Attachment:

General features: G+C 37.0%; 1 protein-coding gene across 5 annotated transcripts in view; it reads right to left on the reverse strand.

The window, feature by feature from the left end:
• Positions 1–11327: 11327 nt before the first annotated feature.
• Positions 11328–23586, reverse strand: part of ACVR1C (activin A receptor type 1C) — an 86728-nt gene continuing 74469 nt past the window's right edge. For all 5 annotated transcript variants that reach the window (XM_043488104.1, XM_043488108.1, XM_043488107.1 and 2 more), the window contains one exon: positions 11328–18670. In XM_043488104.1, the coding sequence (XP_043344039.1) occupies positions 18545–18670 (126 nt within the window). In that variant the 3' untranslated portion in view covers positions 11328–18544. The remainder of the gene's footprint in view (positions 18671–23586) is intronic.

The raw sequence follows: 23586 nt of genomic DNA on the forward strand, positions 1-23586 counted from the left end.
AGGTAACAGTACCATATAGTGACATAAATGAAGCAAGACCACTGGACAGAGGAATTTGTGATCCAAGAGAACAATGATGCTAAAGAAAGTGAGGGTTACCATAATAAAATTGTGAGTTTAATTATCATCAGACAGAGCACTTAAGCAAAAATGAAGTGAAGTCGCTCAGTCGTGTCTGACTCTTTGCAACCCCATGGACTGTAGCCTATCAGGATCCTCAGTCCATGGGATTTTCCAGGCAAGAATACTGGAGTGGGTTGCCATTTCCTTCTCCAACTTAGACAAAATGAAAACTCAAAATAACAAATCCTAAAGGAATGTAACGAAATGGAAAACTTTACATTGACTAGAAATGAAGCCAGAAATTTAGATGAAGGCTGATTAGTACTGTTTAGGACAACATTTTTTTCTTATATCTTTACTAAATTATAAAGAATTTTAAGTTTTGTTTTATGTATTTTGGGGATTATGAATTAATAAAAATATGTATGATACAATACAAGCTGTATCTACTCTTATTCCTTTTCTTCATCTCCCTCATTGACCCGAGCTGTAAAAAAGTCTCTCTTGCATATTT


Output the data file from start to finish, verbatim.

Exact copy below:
General features: G+C 37.0%; 1 protein-coding gene across 5 annotated transcripts in view; it reads right to left on the reverse strand.

The window, feature by feature from the left end:
• Positions 1–11327: 11327 nt before the first annotated feature.
• Positions 11328–23586, reverse strand: part of ACVR1C (activin A receptor type 1C) — an 86728-nt gene continuing 74469 nt past the window's right edge. For all 5 annotated transcript variants that reach the window (XM_043488104.1, XM_043488108.1, XM_043488107.1 and 2 more), the window contains one exon: positions 11328–18670. In XM_043488104.1, the coding sequence (XP_043344039.1) occupies positions 18545–18670 (126 nt within the window). In that variant the 3' untranslated portion in view covers positions 11328–18544. The remainder of the gene's footprint in view (positions 18671–23586) is intronic.

The raw sequence follows: 23586 nt of genomic DNA on the forward strand, positions 1-23586 counted from the left end.
AGGTAACAGTACCATATAGTGACATAAATGAAGCAAGACCACTGGACAGAGGAATTTGTGATCCAAGAGAACAATGATGCTAAAGAAAGTGAGGGTTACCATAATAAAATTGTGAGTTTAATTATCATCAGACAGAGCACTTAAGCAAAAATGAAGTGAAGTCGCTCAGTCGTGTCTGACTCTTTGCAACCCCATGGACTGTAGCCTATCAGGATCCTCAGTCCATGGGATTTTCCAGGCAAGAATACTGGAGTGGGTTGCCATTTCCTTCTCCAACTTAGACAAAATGAAAACTCAAAATAACAAATCCTAAAGGAATGTAACGAAATGGAAAACTTTACATTGACTAGAAATGAAGCCAGAAATTTAGATGAAGGCTGATTAGTACTGTTTAGGACAACATTTTTTTCTTATATCTTTACTAAATTATAAAGAATTTTAAGTTTTGTTTTATGTATTTTGGGGATTATGAATTAATAAAAATATGTATGATACAATACAAGCTGTATCTACTCTTATTCCTTTTCTTCATCTCCCTCATTGACCCGAGCTGTAAAAAAGTCTCTCTTGCATATTT